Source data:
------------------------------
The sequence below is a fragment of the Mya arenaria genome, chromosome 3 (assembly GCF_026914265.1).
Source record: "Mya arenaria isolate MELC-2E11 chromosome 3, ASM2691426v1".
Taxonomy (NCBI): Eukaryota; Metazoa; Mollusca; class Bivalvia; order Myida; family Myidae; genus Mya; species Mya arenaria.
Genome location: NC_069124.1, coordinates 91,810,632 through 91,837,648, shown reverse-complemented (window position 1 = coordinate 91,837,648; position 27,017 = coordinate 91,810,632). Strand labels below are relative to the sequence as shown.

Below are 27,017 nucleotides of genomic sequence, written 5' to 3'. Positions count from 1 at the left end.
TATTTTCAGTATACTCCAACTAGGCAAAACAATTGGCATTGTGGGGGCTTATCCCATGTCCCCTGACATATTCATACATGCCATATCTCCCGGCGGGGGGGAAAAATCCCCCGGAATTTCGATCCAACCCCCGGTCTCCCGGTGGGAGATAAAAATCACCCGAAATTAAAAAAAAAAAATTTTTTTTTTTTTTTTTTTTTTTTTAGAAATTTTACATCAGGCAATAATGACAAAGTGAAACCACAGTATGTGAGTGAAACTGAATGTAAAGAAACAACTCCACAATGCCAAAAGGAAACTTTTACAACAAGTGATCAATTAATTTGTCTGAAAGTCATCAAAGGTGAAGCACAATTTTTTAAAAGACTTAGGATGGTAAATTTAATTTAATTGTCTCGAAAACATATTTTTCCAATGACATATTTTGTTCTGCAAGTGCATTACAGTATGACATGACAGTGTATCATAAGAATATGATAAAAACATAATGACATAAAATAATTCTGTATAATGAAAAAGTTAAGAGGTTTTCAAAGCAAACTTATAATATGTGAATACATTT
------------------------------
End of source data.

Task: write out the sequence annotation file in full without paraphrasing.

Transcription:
The sequence below is a fragment of the Mya arenaria genome, chromosome 3 (assembly GCF_026914265.1).
Source record: "Mya arenaria isolate MELC-2E11 chromosome 3, ASM2691426v1".
Taxonomy (NCBI): Eukaryota; Metazoa; Mollusca; class Bivalvia; order Myida; family Myidae; genus Mya; species Mya arenaria.
Genome location: NC_069124.1, coordinates 91,810,632 through 91,837,648, shown reverse-complemented (window position 1 = coordinate 91,837,648; position 27,017 = coordinate 91,810,632). Strand labels below are relative to the sequence as shown.

Below are 27,017 nucleotides of genomic sequence, written 5' to 3'. Positions count from 1 at the left end.
TATTTTCAGTATACTCCAACTAGGCAAAACAATTGGCATTGTGGGGGCTTATCCCATGTCCCCTGACATATTCATACATGCCATATCTCCCGGCGGGGGGGAAAAATCCCCCGGAATTTCGATCCAACCCCCGGTCTCCCGGTGGGAGATAAAAATCACCCGAAATTAAAAAAAAAAAATTTTTTTTTTTTTTTTTTTTTTTTTAGAAATTTTACATCAGGCAATAATGACAAAGTGAAACCACAGTATGTGAGTGAAACTGAATGTAAAGAAACAACTCCACAATGCCAAAAGGAAACTTTTACAACAAGTGATCAATTAATTTGTCTGAAAGTCATCAAAGGTGAAGCACAATTTTTTAAAAGACTTAGGATGGTAAATTTAATTTAATTGTCTCGAAAACATATTTTTCCAATGACATATTTTGTTCTGCAAGTGCATTACAGTATGACATGACAGTGTATCATAAGAATATGATAAAAACATAATGACATAAAATAATTCTGTATAATGAAAAAGTTAAGAGGTTTTCAAAGCAAACTTATAATATGTGAATACATTT